Martin Scorsese’s film, The Gangs of New York brings audiences back to 1860s when turmoil and change were happening on all fronts in America. A war was being fought in the South while immigrants from all nationalities were landing in New York City with dreams of hope and freedom. It is a beautifully shot movie that reveals the violent animosity between “native” Americans wanting to keep their city from falling in the hands of “non-native” immigrants, particularly the Irish Catholics.

Amsterdam Vallon (Leonardo DiCaprio) returns to Five Points to seek revenge for his father’s death many years earlier at the hands of Bill “The Butcher” Cutting (Daniel Day-Lewis). The two leads, along with Brendan Gleeson give amazing performances that save this film from its obvious shortcomings. Mainly, the miscasting of Camereon Diaz and the film’s unexpected change in the story’s scope. Bill Cutting is my favorite all-time villain, but Day-Lewis cannot save the “film” from becoming just another “movie.”


Chuck’s Grade: B

Adam’s Grade: B-

The Runaways gives a solid “performance”

15 Nov

Kristen Stewart and Dakota Fanning found time between their Twilight franchise shooting schedules to make this small film about the 1970s all girl Rock/Punk band, The Runaways.  The film focuses on the relationship between the iconic Joan Jett (Stewart) and the band’s singer, Cherie Currie. Although, the film documents the band’s rise in popularity, the writer and director, Floria Sigismondi is more interested in capturing a “coming of age” story about a young girl (Currie) having her dreams come true only to lose them through a series of destructive decisions that will ultimately lead to the band breaking up.

Sigismondi does a great job capturing the Los Angeles music scene through the film’s music, costumes, and unique characters, such as record producer Kim Fowley (Michael Shannon), who brings comic relief to the movie, but at the same time shows the darker side of the music business. The Runaways gives a solid “performance” but it is not on my daily “playlist.”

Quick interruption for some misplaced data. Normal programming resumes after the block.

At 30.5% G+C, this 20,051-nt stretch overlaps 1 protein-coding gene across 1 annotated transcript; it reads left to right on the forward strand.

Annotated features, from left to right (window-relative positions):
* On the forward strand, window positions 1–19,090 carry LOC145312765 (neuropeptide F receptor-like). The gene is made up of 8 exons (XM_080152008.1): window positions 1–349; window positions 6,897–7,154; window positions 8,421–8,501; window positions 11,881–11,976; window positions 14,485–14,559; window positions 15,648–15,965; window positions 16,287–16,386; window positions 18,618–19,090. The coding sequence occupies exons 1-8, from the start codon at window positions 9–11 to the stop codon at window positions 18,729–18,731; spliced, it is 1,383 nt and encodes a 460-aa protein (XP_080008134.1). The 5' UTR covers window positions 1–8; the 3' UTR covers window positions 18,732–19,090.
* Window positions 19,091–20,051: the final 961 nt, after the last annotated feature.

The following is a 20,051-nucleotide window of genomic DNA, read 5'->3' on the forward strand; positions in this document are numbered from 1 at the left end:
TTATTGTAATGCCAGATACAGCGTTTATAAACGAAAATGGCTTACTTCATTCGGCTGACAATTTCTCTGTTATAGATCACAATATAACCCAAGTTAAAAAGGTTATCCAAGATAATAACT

Chuck’s Grade: B

Adam’s Grade: B-

SAW but no one saw this coming

22 Oct

SAW is one of those rare indie horror films that found its way to mainstream audiences and stuck. This film not only created a multi-million dollar franchise from a paltry budget and brief shooting schedule, it opened the gates to a once unacceptable horror style that features sadistic and masochistic torture as its principal method of killing. A serial killer named Jigsaw decides to teach his victims about the value of life and the meaning of death by forcing them to take diabolical “tests” with one answer being bad and the other being even worse. The film gains momentum from these timed “trials” that usually have the victims inflicting pain on themselves in some horrific manner.

These films are too much for me, but I can appreciate something when it is done well, and SAW is done very well. Director James Wan delivers a great horror film that has to be considered one of genre’s all time bests.


Chuck’s Grade: A

Adam’s Grade: B-

9 is more than just a number

14 Oct

The number 9 is not your ordinary animated film of cute characters and a simple story. It is a post-apocalyptic tale of Frankenstein-like doll characters trying to survive in a world that seems to have loss all sense of humanity.  The characters look like something you would find if Tim Burton and Trent Reznor were hanging out for a spell.  Each number signifies the order, in which they were created with 9 (Elijah Wood) being the final creation.  The numbers all have different characteristics and talents that make it easy for an audience to discern. It reminded me of Howard Gardner’s multiple intelligence theory in action.

Director and co-writer Shane Acker’s rag doll character was first introduced in 2005 with his eleven minute short film. Four years later, Burton and Timur Bekmambetov help Acker bring these characters to life with an all star cast, Wood, Martin Landau, Christopher Plummer, John C. Reilly, Crispin Glover and Jennifer Connelly. 9 is much more than a number.


Chuck’s Grade: A-

Adam’s Grade: B-

The Girl Next Door is the perfect neighbor

26 Sep

I first saw this movie on one of the late night cable channels. It was an unassuming film that had a young actor I recognized, but couldn’t remember his name. Like most late night flicks, I was committed to watching the film out of boredom, but then Elisha Cuthbert appears and the story begins to unfold. The film was much better than your average soph0moric teenage get laid high school movie because it teases audiences with its “naughty” scenes and keeps the story on track with its “nice” episodes.   Although, parts of the film reminded me of Risky Business, I thought it was one of the better teen movies I had seen. Emile Hirsch and Cuthbert have great chemistry together and  Hirsch’s sidekicks, Chris Marquette (Eli) and Paul Dano (Klitz)  provide the comic relief.  The film’s “climax” has a clever ending that keeps the movie a lot of fun. The Girl Next Door is the perfect neighbor.


Chuck’s grade: B+

Adam” grade: B-